Improve Utah’s Air Pollution Plans
Working for Effective Utah Plan to meet Clean Air Standards
“Utah’s recent plan to clean up air pollution did not go far enough to protect public health and did not achieve protections as quickly as possible. We are advocating for a better plan – Utahns deserve nothing less.”
– Joro Walker, Attorney and Utah Office Director
Utah is Required to Develop a Plan to Address Air Pollution
Under the Clean Air Act, the federal Environmental Protection Agency (EPA) establishes national air quality standards and requires states with areas that are not attaining the standards to develop plans to clean their air and meet the standards. These plans are known as State Implementation Plans.
Utah’s local air quality management agency is required to develop the State Implementation Plan with input from the public and then submit the plan to EPA for approval. The Plan must show that the State has required the emission reductions necessary to bring the area into attainment with the standards as expeditiously as possible using the best available measures.
Western Resource Advocates Is Calling on Utah to Address All Significant Sources of Air Pollution As Quickly As Possible
Western Resource Advocates is working to ensure Utah’s Plan covers all the significant air pollution sources and has adequate air pollution reduction requirements that will result in cleaner air. We are also working to ensure this process goes as quickly as possible. We are working with health and other experts to analyze draft plans, propose more effective measures to the State, and advocate for strong action. WRA attorneys are submitting legal comments, meeting with state and federal air quality staff, educating elected officials who oversee the process, engaging the media to keep them abreast of this important issue, conducting public education and outreach, and coordinating with other public interest groups.
Initial Successes in Getting Utah’s Air Pollution Plan Strengthened Occurred in December 2014 – but Not Enough!
In December 2014, the State released a so-called “moderate” State Implementation Plan.The “moderate” December 2014 Plan includes stricter controls on large polluting industries and requires that pollution reductions must be implemented sooner that the state originally proposed.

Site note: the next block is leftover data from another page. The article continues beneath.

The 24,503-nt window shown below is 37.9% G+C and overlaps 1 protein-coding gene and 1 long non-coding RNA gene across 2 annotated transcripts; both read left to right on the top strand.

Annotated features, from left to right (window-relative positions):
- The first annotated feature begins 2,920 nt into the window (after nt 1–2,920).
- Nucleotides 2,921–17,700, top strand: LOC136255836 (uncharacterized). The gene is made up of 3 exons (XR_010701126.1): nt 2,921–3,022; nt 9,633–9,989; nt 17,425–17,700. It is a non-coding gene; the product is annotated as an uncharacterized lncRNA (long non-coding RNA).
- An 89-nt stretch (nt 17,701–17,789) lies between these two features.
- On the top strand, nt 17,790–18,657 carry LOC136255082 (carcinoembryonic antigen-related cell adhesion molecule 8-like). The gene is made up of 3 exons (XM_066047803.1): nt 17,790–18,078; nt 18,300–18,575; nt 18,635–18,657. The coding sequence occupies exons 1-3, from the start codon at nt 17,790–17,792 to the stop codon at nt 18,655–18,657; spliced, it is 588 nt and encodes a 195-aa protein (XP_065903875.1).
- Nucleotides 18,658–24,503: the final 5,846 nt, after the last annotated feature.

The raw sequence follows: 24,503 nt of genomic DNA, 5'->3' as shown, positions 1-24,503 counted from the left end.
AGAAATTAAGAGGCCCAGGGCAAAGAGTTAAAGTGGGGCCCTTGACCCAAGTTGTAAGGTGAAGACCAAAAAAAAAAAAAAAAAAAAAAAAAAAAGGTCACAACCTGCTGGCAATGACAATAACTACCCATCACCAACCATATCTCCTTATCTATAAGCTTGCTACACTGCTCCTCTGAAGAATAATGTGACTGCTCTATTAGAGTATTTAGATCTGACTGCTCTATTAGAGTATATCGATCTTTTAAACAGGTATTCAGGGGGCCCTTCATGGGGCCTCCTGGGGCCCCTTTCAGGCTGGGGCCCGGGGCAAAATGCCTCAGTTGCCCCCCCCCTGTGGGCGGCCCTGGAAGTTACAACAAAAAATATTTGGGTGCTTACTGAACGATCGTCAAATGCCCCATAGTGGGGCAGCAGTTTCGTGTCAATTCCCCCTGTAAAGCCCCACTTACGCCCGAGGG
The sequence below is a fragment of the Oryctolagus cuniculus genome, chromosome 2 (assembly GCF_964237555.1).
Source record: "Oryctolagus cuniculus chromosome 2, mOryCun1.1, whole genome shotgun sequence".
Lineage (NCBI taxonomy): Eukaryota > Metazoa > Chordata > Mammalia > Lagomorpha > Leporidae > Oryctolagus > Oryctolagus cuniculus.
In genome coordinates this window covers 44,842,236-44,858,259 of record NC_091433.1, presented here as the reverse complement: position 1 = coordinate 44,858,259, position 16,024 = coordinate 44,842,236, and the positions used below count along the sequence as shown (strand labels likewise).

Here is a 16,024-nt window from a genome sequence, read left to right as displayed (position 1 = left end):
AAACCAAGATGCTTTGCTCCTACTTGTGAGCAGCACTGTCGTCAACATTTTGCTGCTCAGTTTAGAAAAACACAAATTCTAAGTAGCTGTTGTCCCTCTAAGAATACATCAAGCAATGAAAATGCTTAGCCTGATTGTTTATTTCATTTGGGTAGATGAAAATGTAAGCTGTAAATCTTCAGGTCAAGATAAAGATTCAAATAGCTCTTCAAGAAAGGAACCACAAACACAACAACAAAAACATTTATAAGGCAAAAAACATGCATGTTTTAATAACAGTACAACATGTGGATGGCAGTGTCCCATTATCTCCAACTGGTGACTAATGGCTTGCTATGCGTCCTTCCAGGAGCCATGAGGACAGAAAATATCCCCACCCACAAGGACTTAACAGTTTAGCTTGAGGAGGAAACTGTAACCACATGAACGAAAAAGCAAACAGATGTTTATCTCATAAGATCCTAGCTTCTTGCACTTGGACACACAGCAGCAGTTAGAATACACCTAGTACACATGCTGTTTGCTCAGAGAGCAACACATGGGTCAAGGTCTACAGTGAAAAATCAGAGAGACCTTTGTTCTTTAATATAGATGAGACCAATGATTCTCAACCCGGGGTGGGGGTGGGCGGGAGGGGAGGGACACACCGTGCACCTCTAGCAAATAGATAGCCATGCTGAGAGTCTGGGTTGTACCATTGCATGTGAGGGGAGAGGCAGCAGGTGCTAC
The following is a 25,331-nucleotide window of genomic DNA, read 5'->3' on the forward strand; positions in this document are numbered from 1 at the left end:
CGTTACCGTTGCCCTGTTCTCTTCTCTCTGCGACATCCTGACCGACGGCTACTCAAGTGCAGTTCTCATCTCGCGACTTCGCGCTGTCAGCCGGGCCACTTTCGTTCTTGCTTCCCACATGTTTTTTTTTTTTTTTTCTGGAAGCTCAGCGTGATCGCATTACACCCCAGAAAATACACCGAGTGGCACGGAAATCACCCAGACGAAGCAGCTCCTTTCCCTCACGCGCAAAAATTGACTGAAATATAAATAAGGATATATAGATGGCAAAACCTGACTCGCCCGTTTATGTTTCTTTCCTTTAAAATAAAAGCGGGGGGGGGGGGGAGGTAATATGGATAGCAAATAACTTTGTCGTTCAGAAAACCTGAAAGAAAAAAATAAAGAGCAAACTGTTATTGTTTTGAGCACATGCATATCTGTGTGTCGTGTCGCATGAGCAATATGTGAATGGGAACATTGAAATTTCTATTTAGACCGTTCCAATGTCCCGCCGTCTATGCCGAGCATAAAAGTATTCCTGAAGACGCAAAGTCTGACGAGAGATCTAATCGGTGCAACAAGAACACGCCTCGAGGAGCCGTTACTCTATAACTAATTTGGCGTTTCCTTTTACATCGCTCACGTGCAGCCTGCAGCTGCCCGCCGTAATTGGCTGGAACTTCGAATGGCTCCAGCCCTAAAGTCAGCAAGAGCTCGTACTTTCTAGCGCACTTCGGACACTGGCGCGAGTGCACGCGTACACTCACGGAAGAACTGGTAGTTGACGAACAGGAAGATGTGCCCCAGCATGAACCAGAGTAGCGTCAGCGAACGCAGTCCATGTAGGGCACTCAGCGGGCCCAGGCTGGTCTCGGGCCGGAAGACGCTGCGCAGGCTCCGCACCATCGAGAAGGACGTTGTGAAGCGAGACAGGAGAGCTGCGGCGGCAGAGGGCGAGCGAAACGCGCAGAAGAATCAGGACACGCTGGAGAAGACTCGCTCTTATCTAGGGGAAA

- The December 2014 Plan contains limits on pollution from a broader spectrum of industrial air pollution sources than originally proposed.
- The December 2014 Plan no longer contains exceptions that would have allowed industrial sources to exceed their air pollution permit limits during periods of startup, shutdown and malfunction.
- The Division of Air Quality adopted an improved rule that requires rigorous control of fugitive dust and fugitive emissions – emissions of fine particles that health studies show are particularly harmful to the public health.
However, this ”moderate” December 2014 Plan is not adequate! The plan did not go far enough to protect public health and did not achieve protections as quickly as possible.
Western Resource Advocates Calling for Vast Improvements in Next Plan
Now, the State is being required by EPA to submit a “serious” State Implementation Plan. We plan to advocate to vastly improve the December 2014 Plan to achieve public health protections more quickly.
- Working with our partners HEAL Utah and Utah Physicians for Environmental Health, we drafted specific changes to the last Plan that would have strengthened the requirements to reduce pollution from large industrial sources. Industrial operations contribute significant air pollution to the Wasatch Front. We proposed three new rules in October 2015 to address this industrial pollution but in February 2016 the Utah Air Quality Board voted to not put the rules out for public comment. This was a disservice to Utah.
- We will continue public education and media briefings to help bring sunlight to the State Implementation Plan process. We will help our partners, the public, elected officials and the media understand what the Clean Air Act demands from the State Implementation Plan and where Utah’s draft Plan falls short of those legal requirements.